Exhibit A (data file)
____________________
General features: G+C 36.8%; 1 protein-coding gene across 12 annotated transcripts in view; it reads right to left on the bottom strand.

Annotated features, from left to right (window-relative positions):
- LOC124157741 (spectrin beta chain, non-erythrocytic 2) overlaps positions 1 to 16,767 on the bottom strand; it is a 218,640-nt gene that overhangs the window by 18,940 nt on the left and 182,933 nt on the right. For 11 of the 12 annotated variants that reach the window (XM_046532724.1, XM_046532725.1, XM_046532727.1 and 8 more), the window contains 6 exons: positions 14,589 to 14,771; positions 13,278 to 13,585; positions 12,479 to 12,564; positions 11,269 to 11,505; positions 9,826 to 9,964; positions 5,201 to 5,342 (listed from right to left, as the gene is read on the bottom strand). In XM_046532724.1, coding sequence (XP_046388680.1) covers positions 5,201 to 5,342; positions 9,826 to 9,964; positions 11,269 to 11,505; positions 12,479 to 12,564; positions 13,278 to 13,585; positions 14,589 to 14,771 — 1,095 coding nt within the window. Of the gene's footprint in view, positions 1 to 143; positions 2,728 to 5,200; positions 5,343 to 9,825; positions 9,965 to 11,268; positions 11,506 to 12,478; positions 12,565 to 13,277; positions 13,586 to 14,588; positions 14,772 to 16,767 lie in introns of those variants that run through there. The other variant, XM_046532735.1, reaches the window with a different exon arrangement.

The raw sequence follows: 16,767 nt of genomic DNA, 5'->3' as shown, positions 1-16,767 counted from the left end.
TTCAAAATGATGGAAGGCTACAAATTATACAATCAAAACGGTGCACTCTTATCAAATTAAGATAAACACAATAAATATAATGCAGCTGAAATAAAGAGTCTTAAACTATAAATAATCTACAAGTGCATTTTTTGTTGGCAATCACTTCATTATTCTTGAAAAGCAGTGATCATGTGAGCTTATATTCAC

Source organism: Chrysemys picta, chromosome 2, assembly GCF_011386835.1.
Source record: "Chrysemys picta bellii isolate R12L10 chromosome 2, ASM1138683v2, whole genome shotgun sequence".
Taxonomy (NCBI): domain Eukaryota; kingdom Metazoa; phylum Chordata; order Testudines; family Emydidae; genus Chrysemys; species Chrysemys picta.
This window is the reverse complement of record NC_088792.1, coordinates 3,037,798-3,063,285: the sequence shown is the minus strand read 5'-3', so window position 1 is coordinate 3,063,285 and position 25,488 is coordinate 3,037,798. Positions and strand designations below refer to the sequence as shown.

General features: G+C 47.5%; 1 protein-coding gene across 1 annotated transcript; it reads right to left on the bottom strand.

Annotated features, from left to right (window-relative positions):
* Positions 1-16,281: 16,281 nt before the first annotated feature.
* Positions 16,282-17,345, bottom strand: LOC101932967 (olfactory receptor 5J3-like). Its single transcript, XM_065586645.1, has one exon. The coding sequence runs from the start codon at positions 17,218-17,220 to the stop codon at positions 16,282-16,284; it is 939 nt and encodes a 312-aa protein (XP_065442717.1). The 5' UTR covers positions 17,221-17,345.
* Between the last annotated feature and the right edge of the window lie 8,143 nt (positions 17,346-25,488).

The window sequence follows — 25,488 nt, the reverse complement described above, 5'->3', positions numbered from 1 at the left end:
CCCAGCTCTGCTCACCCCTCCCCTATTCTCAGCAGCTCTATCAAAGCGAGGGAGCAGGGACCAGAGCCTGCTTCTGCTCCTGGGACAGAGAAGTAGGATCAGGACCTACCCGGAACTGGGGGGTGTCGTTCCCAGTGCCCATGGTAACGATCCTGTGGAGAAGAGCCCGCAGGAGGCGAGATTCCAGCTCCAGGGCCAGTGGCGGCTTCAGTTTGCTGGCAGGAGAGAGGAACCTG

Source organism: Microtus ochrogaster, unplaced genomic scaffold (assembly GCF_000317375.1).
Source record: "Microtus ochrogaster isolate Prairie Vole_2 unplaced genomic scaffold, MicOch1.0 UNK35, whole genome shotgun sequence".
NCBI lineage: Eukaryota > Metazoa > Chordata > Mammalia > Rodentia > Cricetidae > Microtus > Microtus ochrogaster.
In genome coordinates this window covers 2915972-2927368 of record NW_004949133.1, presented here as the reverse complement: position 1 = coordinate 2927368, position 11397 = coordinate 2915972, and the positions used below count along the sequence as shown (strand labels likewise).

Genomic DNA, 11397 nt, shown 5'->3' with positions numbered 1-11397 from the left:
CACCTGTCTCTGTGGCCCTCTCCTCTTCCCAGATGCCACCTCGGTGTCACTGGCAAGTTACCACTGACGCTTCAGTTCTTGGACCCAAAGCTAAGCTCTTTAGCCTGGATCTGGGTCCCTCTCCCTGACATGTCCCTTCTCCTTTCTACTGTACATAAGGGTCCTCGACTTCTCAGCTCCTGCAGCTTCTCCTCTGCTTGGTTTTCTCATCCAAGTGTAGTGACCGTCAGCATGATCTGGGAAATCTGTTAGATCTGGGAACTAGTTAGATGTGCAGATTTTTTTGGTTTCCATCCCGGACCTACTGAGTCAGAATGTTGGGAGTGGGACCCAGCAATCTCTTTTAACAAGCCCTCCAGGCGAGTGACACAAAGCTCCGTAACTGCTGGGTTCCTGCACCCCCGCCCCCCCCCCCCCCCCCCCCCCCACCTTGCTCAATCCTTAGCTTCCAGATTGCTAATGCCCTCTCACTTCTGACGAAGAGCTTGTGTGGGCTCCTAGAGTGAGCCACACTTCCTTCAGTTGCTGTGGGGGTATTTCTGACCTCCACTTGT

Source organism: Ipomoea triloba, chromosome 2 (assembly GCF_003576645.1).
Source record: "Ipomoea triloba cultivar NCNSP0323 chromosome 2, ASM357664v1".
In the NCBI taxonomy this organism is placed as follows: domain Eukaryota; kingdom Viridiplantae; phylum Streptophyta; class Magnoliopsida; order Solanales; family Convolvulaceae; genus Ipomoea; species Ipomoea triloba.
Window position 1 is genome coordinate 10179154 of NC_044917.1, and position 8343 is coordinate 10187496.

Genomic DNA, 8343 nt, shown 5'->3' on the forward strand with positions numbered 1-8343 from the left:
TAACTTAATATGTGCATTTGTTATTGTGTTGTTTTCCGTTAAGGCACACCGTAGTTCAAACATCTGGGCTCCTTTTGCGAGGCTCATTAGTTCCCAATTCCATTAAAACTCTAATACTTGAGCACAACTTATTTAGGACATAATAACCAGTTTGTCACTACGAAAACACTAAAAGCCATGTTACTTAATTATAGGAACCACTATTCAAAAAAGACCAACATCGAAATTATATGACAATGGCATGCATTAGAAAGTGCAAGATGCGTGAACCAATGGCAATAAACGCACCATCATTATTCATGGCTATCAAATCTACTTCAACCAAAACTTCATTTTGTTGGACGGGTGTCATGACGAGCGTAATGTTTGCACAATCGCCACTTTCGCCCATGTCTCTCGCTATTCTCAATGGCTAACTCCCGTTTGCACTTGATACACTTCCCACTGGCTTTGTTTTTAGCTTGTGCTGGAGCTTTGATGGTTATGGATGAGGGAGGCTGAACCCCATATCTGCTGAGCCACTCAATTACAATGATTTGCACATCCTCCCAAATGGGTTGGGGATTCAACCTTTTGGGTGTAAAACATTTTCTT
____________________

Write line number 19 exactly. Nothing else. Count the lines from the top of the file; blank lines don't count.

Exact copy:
NCBI lineage: Eukaryota > Metazoa > Chordata > Mammalia > Rodentia > Cricetidae > Microtus > Microtus ochrogaster.